What Skill Shortages Currently Exist In Your Jurisdiction?
The UK Shortage Occupations List details the professions that are in high demand in the UK – including roles in engineering, healthcare and arts and entertainment – for which there are not enough resident workers to fill vacancies. The Migration Advisory Committee (MAC) regularly reviews the list and will remove or include roles where necessary. Employers who wish to recruit an individual from outside the EEA to fill a vacancy that is on this list will be able to issue a Tier 2 Certificate of Sponsorship (CoS) without the need to complete a Resident Labour Market Test. It is important for employers to check the shortage occupations list for any changes prior to issuing the CoS as the MAC periodically reviews the list and implements new changes. For example, in November 2015, the list was updated to include nursing after employers expressed their concerns with the shortage in this particular sector. The MAC revisited this addition and in March 2016, they announced that, although nursing would remain on the shortage occupation list, a Resident Labour Market Test would be required before recruiting a non-EEA nurse.
Can You Outline Any Penalties Or Restrictions For Non-Compliance With Immigration Regulations?
It is the UK employer’s duty to prevent illegal working by carrying out document checks and right to work checks for all employees of any nationality. Checks on non-direct employees such as contractors are not compulsory, but recommended. This includes obtaining the employee’s original documents such as passports and any applicable visas, reviewing them in the presence of the holder and then keeping a copy of the documentation on file with a dated statement that the original documents have been seen and who has certified the copy. Sponsors are also responsible for reporting any migrant change of circumstances during employment, such as if the assignee misses their first day of work or if the assignee’s contract of employment ends earlier than expected. Under the points-based system for UK immigration, employers found to be employing illegal workers or not complying with their sponsorship duties will face civil or criminal penalties. Non-compliance with the immigration rules may result in removal of the sponsorship licence to hire migrant workers, a fine of £20,000 for each person working illegally, to be paid by the employer, two-year imprisonment for knowingly employing an illegal worker and civil penalties for irresponsible or negligent recruiting practices.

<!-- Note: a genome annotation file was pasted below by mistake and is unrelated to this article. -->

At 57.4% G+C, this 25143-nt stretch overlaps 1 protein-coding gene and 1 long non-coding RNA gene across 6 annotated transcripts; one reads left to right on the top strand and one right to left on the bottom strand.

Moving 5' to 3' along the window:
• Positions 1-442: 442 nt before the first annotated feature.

What Key Trends Do You Expect To See Over The Coming Year And In An Ideal World What Would You Like To See Implemented Or Changed?